Quality cinema seekers
may want to carve time into their schedule for Eternal
Summer, a Taiwanese youth drama from director
Leste Chen (The Heirloom). Eternal Summer
tells the story of Jonathan (Bryant Chang), a young
man who finds himself in an enviable (or maybe not)
romantic predicament. On one hand, he has pretty Hong
Kong transplant Carrie (Kate Yeung) after him. The
two share an idyllic day of hooky in the big city,
after which they check into a love hotel and get down
to the deed. No dice: Jonathan calls it off. It turns
out that he's in love with someone else, namely best
friend Shane (Joseph Chang), a roguish and handsome
troublemaker who excels at basketball and seems to
be headed nowhere in particular after high school.
Carrie gets Jonathan's problem,
and even accepts it. However, that isn't going to
solve things for these conflicted youth. The revelation
of Jonathan's sexuality creates tension between Carrie
and Jonathan. Shane is oblivious to his old friend's
issues, though, and initially has a contentious relationship
with Carrie. However, their unspoken conflict over
Jonathan gives way to their own relationship, which
they embark on without Jonathan's knowledge. The days
and nights pass, but the big secret of Jonathan's
desires hangs over the three friends like the proverbial
other shoe. Eventually, something has to give, and
when it does, lives will surely change.
Or will they? As the
title of the film may suggest, the emotions of youth
are not things that can easily pass, regardless of
honesty or sudden revelations. Not everything can
reach absolute closure, and Eternal Summer seems to echo that theme by concentrating on its suffering,
silent mood and the all-consuming emotions of its
characters. Jonathan is consumed day-to-day by his
passion for his pal, and Bryant Chang reveals his
character's inner torture with a pitch-perfect emotional
performance. Joseph Chang is even better, giving Shane
undeniable charisma and a substantial inner core.
The success of Eternal Summer hinges largely
on his character's hidden emotions, and Joseph Chang
handles the role with a charismatic, soulful energy.
As the unfortunate third party of the trio, Kate Yeung
is expressive and believable in a more limited and
subtle role than either of her two male costars.
More than anything,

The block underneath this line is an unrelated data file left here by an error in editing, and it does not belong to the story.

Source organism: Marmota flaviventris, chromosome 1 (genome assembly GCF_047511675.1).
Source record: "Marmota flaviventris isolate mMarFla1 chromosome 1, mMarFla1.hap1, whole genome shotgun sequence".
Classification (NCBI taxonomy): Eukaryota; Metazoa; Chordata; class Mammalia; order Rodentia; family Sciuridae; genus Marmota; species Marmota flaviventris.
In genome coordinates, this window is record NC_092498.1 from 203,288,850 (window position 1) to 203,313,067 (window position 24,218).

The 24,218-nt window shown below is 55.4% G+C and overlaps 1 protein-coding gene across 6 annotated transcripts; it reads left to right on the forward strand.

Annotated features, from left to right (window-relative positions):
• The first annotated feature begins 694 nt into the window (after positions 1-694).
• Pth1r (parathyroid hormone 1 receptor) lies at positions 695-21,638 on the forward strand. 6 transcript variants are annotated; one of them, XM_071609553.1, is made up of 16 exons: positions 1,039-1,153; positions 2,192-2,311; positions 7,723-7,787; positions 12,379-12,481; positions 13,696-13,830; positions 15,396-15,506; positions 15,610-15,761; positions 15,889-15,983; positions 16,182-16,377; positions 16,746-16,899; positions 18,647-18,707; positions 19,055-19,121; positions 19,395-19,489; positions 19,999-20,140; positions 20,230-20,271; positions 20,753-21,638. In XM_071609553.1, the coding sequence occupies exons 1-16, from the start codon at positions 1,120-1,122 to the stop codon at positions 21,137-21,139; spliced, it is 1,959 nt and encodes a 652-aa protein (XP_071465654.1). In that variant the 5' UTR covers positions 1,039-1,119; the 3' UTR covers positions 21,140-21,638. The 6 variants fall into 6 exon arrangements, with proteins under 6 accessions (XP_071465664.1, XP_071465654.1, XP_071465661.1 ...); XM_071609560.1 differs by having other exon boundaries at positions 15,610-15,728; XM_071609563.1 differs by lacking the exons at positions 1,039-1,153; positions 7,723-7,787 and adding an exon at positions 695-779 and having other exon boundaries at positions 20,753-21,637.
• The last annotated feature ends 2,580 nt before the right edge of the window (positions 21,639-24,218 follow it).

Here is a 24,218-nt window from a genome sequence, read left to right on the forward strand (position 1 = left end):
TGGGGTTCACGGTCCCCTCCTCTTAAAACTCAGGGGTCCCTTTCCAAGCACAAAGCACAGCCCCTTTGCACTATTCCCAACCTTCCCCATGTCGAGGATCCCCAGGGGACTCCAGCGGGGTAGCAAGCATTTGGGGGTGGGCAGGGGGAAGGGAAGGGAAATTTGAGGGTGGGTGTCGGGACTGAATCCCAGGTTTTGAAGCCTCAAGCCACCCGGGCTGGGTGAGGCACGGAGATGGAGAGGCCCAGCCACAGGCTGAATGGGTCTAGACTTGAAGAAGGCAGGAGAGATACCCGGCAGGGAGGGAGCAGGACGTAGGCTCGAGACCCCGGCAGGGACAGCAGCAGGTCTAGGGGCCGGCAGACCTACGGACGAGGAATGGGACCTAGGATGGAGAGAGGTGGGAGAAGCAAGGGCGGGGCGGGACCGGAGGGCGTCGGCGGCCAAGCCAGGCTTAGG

Eternal Summer looks and sounds beautiful.
The widescreen compositions, pleasing colors, and
evocative soundtrack suit the film's gentle tone,
giving the film an almost tangible warmth. Director
Leste Chen's direction is evenly-paced and sensitive,
giving each detail purpose and emotional weight. The
film is almost too sure-handed, never presenting its
emotions or situations as sensational or overblown,
but also never digging too far beneath the surface.
Eternal Summer is a film about mood and atmosphere,
revealing and reveling in each character's feelings
such that they permeate each frame like invisible
emotion-saturated fog. The negative that exists in
this is that there's little complexity attained, as
the film reveals itself in an entirely too efficient
manner. We get the emotions and we get the situations,
and that feeling continues for a good ninety minutes.
When the film's more sensational moments do
occur, they're hardly unexpected.
Also, the film attempts to
tie things up with multiple "secrets" that
get revealed at the film's climax. The characters
bare their souls to each other, but it's questionable
if the secrets connect with the audience as much as
they do with the characters. For most of Eternal
Summer, the details suitably reveal the characters'
emotions, but when it's time for them to own up verbally,
the connection doesn't seem to gel. It's almost like
the film is unable to commit - a valid theme where
these characters are concerned, but hardly a satisfying,
or even fitting one considering the narrative's final
dramatic push. When Eternal Summer finally
ends, it seems that we're not left with an answer,
but simply an abundance of affecting emotion delivered
through gorgeous performance, image, and sound. From
a cinema standpoint, that's still an accomplishment.
The whole may not be satisfying or entirely substantial,
but if one were to judge solely by details, then Eternal
Summer is a lovely little achievement. (Kozo 2006)